Common: Elevated cholesterol levels15
Nervous system disorders
Very common: Sedation (including: hypersomnia, lethargy, somnolence).
Common: Dry mouth
Very common: Elevations of hepatic aminotransferases (ALT/AST; see section 4.4).
Very common: Decreased total bilirubin, increased GGT, elevated plasma prolactin levels16.
13 Following short term treatment (median duration 22 days), weight gain ≥ 7 % of baseline body weight (kg) was very common (40.6 %), ≥ 15 % of baseline body weight was common (7.1 %) and ≥ 25 % was common (2.5 %). With long-term exposure (at least 24 weeks), 89.4 % gained ≥ 7 %, 55.3 % gained ≥ 15 % and 29.1 % gained ≥ 25%, of their baseline body weight.
14 Observed for fasting normal levels at baseline (< 1.016 mmol/l) which increased to high (≥ 1.467 mmol/l) and changes in fasting triglycerides from borderline at baseline (≥ 1.016 mmol/l - < 1.467 mmol/l) to high (≥ 1.467 mmol/l).
15 Changes in total fasting cholesterol levels from normal at baseline (< 4.39 mmol/l) to high (≥ 5.17 mmol/l) were observed commonly. Changes in total fasting cholesterol levels from borderline at baseline (≥ 4.39-< 5.17 mmol/l) to high (≥ 5.17 mmol/l) were very common.
16 Elevated plasma prolactin levels were reported in 47.4 % of adolescent patients.
Reporting of suspected adverse reactions
Reporting suspected adverse reactions after authorisation of the medicinal product is important. It allows continued monitoring of the benefit/risk balance of the medicinal product. Healthcare professionals are asked to report any suspected adverse reactions via the national reporting system listed in Appendix V.
Signs and symptoms
Very common symptoms in overdose (> 10 % incidence) include tachycardia, agitation/aggressiveness, dysarthria, various extrapyramidal symptoms, and reduced level of consciousness ranging from sedation to coma.
Other medically significant sequelae of overdose include delirium, convulsion, coma, possible neuroleptic malignant syndrome, respiratory depression, aspiration, hypertension or hypotension, cardiac arrhythmias (< 2 % of overdose cases) and cardiopulmonary arrest. Fatal outcomes have been reported for acute overdoses as low as 450 mg but survival has also been reported following acute overdose of approximately 2 g of oral olanzapine.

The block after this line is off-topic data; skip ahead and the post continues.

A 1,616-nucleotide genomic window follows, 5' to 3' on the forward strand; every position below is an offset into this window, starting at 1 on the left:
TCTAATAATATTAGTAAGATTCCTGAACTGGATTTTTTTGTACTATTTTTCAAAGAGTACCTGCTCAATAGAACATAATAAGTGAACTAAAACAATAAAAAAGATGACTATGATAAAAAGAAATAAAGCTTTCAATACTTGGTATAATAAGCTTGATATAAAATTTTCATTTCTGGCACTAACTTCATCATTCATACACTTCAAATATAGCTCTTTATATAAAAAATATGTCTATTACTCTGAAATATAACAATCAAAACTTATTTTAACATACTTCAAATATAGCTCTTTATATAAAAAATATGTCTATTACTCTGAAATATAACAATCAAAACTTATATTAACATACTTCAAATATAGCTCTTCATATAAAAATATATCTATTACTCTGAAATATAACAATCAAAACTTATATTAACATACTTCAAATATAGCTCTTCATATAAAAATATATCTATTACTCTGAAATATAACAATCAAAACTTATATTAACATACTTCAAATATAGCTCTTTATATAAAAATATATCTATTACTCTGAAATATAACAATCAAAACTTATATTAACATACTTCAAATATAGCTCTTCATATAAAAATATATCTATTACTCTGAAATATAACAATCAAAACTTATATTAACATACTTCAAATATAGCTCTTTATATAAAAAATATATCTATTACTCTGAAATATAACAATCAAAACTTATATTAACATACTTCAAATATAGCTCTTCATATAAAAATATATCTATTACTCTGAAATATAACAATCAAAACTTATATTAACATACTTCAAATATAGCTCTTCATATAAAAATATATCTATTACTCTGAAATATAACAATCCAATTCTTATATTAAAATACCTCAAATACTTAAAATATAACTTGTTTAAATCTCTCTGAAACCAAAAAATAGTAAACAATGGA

There is no specific antidote for olanzapine. Induction of emesis is not recommended. Standard procedures for management of overdose may be indicated (i.e. gastric lavage, administration of activated charcoal). The concomitant administration of activated charcoal was shown to reduce the oral bioavailability of olanzapine by 50 to 60 %.
Symptomatic treatment and monitoring of vital organ function should be instituted according to clinical presentation, including treatment of hypotension and circulatory collapse and support of respiratory function. Do not use epinephrine, dopamine, or other sympathomimetic agents with beta agonist activity since beta stimulation may worsen hypotension. Cardiovascular monitoring is necessary to detect possible arrhythmias. Close medical supervision and monitoring should continue until the patient recovers.
Pharmacotherapeutic group: psycholeptics, diazepines, oxazepines, thiazepines and oxepines, ATC code: N05AH03.
Olanzapine is an antipsychotic, antimanic and mood stabilising agent that demonstrates a broad pharmacologic profile across a number of receptor systems.
In preclinical studies, olanzapine exhibited a range of receptor affinities (Ki < 100 nM) for serotonin 5 HT2A/2C, 5 HT3, 5 HT6; dopamine D1, D2, D3, D4, D5; cholinergic muscarinic receptors M1-M5; α1 adrenergic; and histamine H1 receptors. Animal behavioural studies with olanzapine indicated 5HT, dopamine, and cholinergic antagonism, consistent with the receptor-binding profile. Olanzapine demonstrated a greater in vitro affinity for serotonin 5HT2 than dopamine D2 receptors and greater 5 HT2 than D2 activity in vivo models. Electrophysiological studies demonstrated that olanzapine selectively reduced the firing of mesolimbic (A10) dopaminergic neurons, while having little effect on the striatal (A9) pathways involved in motor function. Olanzapine reduced a conditioned avoidance response, a test indicative of antipsychotic activity, at doses below those producing catalepsy, an effect indicative of motor side-effects. Unlike some other antipsychotic agents, olanzapine increases responding in an “anxiolytic” test.
In a single oral dose (10 mg) Positron Emission Tomography (PET) study in healthy volunteers, olanzapine produced a higher 5 HT2A than dopamine D2 receptor occupancy. In addition, a Single Photon Emission Computed Tomography (SPECT) imaging study in schizophrenic patients revealed that olanzapine-responsive patients had lower striatal D2 occupancy than some other antipsychotic- and risperidone-responsive patients, while being comparable to clozapine-responsive patients.
In two of two placebo and two of three comparator controlled trials with over 2,900 schizophrenic patients presenting with both positive and negative symptoms, olanzapine was associated with statistically significantly greater improvements in negative as well as positive symptoms.